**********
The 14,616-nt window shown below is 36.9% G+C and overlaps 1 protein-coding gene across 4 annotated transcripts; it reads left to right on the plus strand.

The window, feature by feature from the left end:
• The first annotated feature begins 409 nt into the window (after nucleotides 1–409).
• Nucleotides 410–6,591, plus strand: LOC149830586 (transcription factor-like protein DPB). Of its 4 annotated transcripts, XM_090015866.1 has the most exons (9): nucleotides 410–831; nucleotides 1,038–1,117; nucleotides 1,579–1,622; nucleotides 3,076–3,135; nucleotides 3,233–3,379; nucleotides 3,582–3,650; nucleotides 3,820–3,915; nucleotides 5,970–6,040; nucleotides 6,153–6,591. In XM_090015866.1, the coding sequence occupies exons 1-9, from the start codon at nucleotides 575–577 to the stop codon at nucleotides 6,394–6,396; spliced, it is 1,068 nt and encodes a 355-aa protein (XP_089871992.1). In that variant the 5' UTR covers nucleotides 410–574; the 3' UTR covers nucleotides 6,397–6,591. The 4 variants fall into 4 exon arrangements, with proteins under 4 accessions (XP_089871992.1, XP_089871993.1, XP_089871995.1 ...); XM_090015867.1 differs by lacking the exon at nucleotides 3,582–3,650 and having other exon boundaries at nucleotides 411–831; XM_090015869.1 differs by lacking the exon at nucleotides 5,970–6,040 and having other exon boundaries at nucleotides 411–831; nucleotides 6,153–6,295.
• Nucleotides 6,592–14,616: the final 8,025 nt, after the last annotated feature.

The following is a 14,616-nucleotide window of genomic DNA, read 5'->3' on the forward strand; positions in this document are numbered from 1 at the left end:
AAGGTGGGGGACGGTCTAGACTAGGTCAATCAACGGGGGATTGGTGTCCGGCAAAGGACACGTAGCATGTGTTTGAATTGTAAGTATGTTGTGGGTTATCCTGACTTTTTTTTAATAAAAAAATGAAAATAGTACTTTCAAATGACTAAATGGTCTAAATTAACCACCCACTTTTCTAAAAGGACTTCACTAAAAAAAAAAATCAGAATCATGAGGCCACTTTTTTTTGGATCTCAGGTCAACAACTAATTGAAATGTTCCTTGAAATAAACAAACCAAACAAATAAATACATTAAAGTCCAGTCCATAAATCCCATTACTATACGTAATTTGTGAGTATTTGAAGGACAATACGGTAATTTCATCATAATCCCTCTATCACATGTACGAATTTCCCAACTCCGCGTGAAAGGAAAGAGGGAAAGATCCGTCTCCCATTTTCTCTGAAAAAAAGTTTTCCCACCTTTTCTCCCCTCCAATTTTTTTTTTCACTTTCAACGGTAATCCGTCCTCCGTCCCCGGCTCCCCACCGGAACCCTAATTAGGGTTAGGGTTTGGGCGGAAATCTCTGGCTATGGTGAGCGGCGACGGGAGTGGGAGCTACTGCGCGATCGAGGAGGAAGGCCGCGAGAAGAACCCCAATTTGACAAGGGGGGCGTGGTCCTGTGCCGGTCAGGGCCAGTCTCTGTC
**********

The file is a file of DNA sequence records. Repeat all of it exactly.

The 14,616-nt window shown below is 36.9% G+C and overlaps 1 protein-coding gene across 4 annotated transcripts; it reads left to right on the plus strand.

The window, feature by feature from the left end:
• The first annotated feature begins 409 nt into the window (after nucleotides 1–409).
• Nucleotides 410–6,591, plus strand: LOC149830586 (transcription factor-like protein DPB). Of its 4 annotated transcripts, XM_090015866.1 has the most exons (9): nucleotides 410–831; nucleotides 1,038–1,117; nucleotides 1,579–1,622; nucleotides 3,076–3,135; nucleotides 3,233–3,379; nucleotides 3,582–3,650; nucleotides 3,820–3,915; nucleotides 5,970–6,040; nucleotides 6,153–6,591. In XM_090015866.1, the coding sequence occupies exons 1-9, from the start codon at nucleotides 575–577 to the stop codon at nucleotides 6,394–6,396; spliced, it is 1,068 nt and encodes a 355-aa protein (XP_089871992.1). In that variant the 5' UTR covers nucleotides 410–574; the 3' UTR covers nucleotides 6,397–6,591. The 4 variants fall into 4 exon arrangements, with proteins under 4 accessions (XP_089871992.1, XP_089871993.1, XP_089871995.1 ...); XM_090015867.1 differs by lacking the exon at nucleotides 3,582–3,650 and having other exon boundaries at nucleotides 411–831; XM_090015869.1 differs by lacking the exon at nucleotides 5,970–6,040 and having other exon boundaries at nucleotides 411–831; nucleotides 6,153–6,295.
• Nucleotides 6,592–14,616: the final 8,025 nt, after the last annotated feature.

The following is a 14,616-nucleotide window of genomic DNA, read 5'->3' on the forward strand; positions in this document are numbered from 1 at the left end:
AAGGTGGGGGACGGTCTAGACTAGGTCAATCAACGGGGGATTGGTGTCCGGCAAAGGACACGTAGCATGTGTTTGAATTGTAAGTATGTTGTGGGTTATCCTGACTTTTTTTTAATAAAAAAATGAAAATAGTACTTTCAAATGACTAAATGGTCTAAATTAACCACCCACTTTTCTAAAAGGACTTCACTAAAAAAAAAAATCAGAATCATGAGGCCACTTTTTTTTGGATCTCAGGTCAACAACTAATTGAAATGTTCCTTGAAATAAACAAACCAAACAAATAAATACATTAAAGTCCAGTCCATAAATCCCATTACTATACGTAATTTGTGAGTATTTGAAGGACAATACGGTAATTTCATCATAATCCCTCTATCACATGTACGAATTTCCCAACTCCGCGTGAAAGGAAAGAGGGAAAGATCCGTCTCCCATTTTCTCTGAAAAAAAGTTTTCCCACCTTTTCTCCCCTCCAATTTTTTTTTTCACTTTCAACGGTAATCCGTCCTCCGTCCCCGGCTCCCCACCGGAACCCTAATTAGGGTTAGGGTTTGGGCGGAAATCTCTGGCTATGGTGAGCGGCGACGGGAGTGGGAGCTACTGCGCGATCGAGGAGGAAGGCCGCGAGAAGAACCCCAATTTGACAAGGGGGGCGTGGTCCTGTGCCGGTCAGGGCCAGTCTCTGTC